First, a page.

Workers expect their defined contribution plans to play a greater role in their retirement income than annuities.
Social worker Gayle Taylor is part of a care provider network for a Kansas man who suffered a traumatic brain injury and compounds his predicament by engaging in substance abuse.
In mid-January, Taylor said she arrived at the Medicaid client's home to find him bleeding from an arm wound. He apparently didn't grasp how or where to get help and languished for five days without treatment.
Gov. Sam Brownback had turned over the state's $3.2 billionMedicaid program two weeks earlier to United HealthCare, Sunflower State Health Plan and Amerigroup companies to operate a managed- care system designed to improve care for 380,000 Kansans and save the state an estimated $1 billion over five years.
Taylor, who owns Burlington-based Therapy Services, related snippets of her client's situation during a Statehouse rally and a subsequent interview.
"What I'm so afraid of is, without proper care, people are either going to end up dead, homeless, in jail or in a nursing home. They will lose their independence," she said.
Kari Bruffett, director of the division of health care finance at the Kansas Department of Health and Environment, looked into the situation during the past week and concluded Taylor's client was receiving all services he was entitled. Bruffett was bound by confidentiality regulations, but said the case illustrated the complex medical and behavioral puzzles woven into lives of Medicaid program recipients.
"What we're able to confirm is he is receiving care coordination and is getting the services he needs," she said. "There are challenges for him."
However, Taylor said she remained uneasy about implications of KanCare as it related to people with brain injuries.
"I'm a skeptic about this particular population of people," she said. "It's going well with other populations."
Lt. Gov. Jeff Colyer, a surgeon who is taking a leadership role in Medicaid reform in the Brownback administration, said the introduction of private insurance companies to the mix would subject the state to growing pains. The strategy is to moderate costs with establishment of three competitive long-term managed care plans while maintaining comparable service levels to clients and payment rates to providers. He said during a Senate committee hearing KanCare had already saved the state $18 million.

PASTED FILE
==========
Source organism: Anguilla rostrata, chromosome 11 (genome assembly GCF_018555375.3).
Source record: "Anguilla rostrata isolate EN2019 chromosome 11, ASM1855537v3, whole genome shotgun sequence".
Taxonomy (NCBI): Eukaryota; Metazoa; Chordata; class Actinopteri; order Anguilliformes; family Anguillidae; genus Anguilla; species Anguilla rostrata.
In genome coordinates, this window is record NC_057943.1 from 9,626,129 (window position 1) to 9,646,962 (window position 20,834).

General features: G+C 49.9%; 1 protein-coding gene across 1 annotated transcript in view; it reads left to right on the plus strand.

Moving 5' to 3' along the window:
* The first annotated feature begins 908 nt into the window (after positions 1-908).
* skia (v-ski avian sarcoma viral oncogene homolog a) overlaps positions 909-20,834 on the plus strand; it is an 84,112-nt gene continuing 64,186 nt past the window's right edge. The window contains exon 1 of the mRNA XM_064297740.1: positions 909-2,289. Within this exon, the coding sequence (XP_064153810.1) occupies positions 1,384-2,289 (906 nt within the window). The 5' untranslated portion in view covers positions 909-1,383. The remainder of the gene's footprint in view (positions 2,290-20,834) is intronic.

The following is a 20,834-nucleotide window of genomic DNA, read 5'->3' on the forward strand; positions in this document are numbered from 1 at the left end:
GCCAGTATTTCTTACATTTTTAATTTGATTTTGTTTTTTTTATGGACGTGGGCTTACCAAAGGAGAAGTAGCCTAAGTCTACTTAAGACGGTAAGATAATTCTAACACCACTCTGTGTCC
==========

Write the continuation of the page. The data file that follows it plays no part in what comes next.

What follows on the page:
"We have to make a transition, and we are very cognizant of that transition," Colyer said. "What we have done is we've built in a number of precautions."
He said the state attempted to help Kansans step into KanCare by requiring the three insurance companies to comply with Medicaid patients' previous plans of care during an introductory 90-day period.
"I personally won't be satisfied for a number of months on the success of the rollout," Colyer said.
Colyer said inadequacies of Medicaid would be resolved gradually by the state and federal government because the system had been plagued with shortcomings for decades.
He said a 9 a.m. daily teleconference with Medicaid beneficiaries and providers in Kansas was set up to field complaints, such as claims rejections or delays in payment for services. Problems raised and solutions derived are logged on a website, he said. The managed- care companies also have their own call-center system, and the state hired an ombudsman to oversee KanCare.
A key measure of the KanCare conversion will be whether health service providers in Kansas are paid in a timely way, Colyer said. Each of the three managed-care organizations, or MCOs, paid out more than $10 million in claims during January.
In Taylor's case, she had been promptly paid for most of her work on behalf of Medicaid patients. However, she said, for some reason none of the three managed-care providers had figured out how to pay bills for cognitive therapy. As of Saturday, she was owed more than $7,000 for treatment provided in January.
Cathy Harding, executive director of the Kansas Association of Medically Underserved, said she was pleased with responsiveness of managed-care companies to inevitable problems related to the launch of KanCare.
"We expected there would be bumps in the road," she said. "So far, I've been very impressed with response of the MCOs."
Sen. Jim Denning, R-Overland Park, lauded Colyer and the Brownback administration for implementation of KanCare. He said with 380,000 participants in Medicaid, it could be anticipated thousands of mistakes would be made during the learning curve.
Denning predicted a more accurate picture of whether KanCare was delivering better care at lower costs would emerge in the next month or so.
"You did a great rollout," said Denning, who compared it favorably to the Kansas Department of Revenue's implementation last year of a statewide system for licensing motor vehicles. "I think it went smoother than the DMV rollout."